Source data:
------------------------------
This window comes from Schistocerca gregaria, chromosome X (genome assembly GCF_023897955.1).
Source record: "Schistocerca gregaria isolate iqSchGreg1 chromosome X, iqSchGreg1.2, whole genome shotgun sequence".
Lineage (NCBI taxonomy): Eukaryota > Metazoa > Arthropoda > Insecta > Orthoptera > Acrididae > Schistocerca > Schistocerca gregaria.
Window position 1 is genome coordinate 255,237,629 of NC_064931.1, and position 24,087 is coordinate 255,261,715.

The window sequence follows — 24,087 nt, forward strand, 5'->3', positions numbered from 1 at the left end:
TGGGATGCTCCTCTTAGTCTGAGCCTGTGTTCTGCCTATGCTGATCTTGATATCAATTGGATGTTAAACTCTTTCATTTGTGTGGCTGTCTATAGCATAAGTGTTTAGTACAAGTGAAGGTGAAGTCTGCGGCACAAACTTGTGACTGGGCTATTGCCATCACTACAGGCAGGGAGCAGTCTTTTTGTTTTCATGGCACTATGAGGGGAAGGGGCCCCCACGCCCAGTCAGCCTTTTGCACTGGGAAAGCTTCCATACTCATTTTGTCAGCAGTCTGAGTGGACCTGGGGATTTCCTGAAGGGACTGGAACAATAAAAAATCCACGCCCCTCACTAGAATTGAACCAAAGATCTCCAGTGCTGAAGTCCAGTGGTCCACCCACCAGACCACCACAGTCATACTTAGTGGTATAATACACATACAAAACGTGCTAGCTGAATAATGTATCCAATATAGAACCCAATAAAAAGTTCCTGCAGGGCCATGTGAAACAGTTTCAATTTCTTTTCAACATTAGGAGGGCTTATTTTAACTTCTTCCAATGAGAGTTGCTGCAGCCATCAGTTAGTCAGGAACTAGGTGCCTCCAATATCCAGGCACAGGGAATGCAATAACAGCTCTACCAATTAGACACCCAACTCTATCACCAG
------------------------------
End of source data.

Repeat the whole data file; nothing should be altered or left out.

This window comes from Schistocerca gregaria, chromosome X (genome assembly GCF_023897955.1).
Source record: "Schistocerca gregaria isolate iqSchGreg1 chromosome X, iqSchGreg1.2, whole genome shotgun sequence".
Lineage (NCBI taxonomy): Eukaryota > Metazoa > Arthropoda > Insecta > Orthoptera > Acrididae > Schistocerca > Schistocerca gregaria.
Window position 1 is genome coordinate 255,237,629 of NC_064931.1, and position 24,087 is coordinate 255,261,715.

The window sequence follows — 24,087 nt, forward strand, 5'->3', positions numbered from 1 at the left end:
TGGGATGCTCCTCTTAGTCTGAGCCTGTGTTCTGCCTATGCTGATCTTGATATCAATTGGATGTTAAACTCTTTCATTTGTGTGGCTGTCTATAGCATAAGTGTTTAGTACAAGTGAAGGTGAAGTCTGCGGCACAAACTTGTGACTGGGCTATTGCCATCACTACAGGCAGGGAGCAGTCTTTTTGTTTTCATGGCACTATGAGGGGAAGGGGCCCCCACGCCCAGTCAGCCTTTTGCACTGGGAAAGCTTCCATACTCATTTTGTCAGCAGTCTGAGTGGACCTGGGGATTTCCTGAAGGGACTGGAACAATAAAAAATCCACGCCCCTCACTAGAATTGAACCAAAGATCTCCAGTGCTGAAGTCCAGTGGTCCACCCACCAGACCACCACAGTCATACTTAGTGGTATAATACACATACAAAACGTGCTAGCTGAATAATGTATCCAATATAGAACCCAATAAAAAGTTCCTGCAGGGCCATGTGAAACAGTTTCAATTTCTTTTCAACATTAGGAGGGCTTATTTTAACTTCTTCCAATGAGAGTTGCTGCAGCCATCAGTTAGTCAGGAACTAGGTGCCTCCAATATCCAGGCACAGGGAATGCAATAACAGCTCTACCAATTAGACACCCAACTCTATCACCAG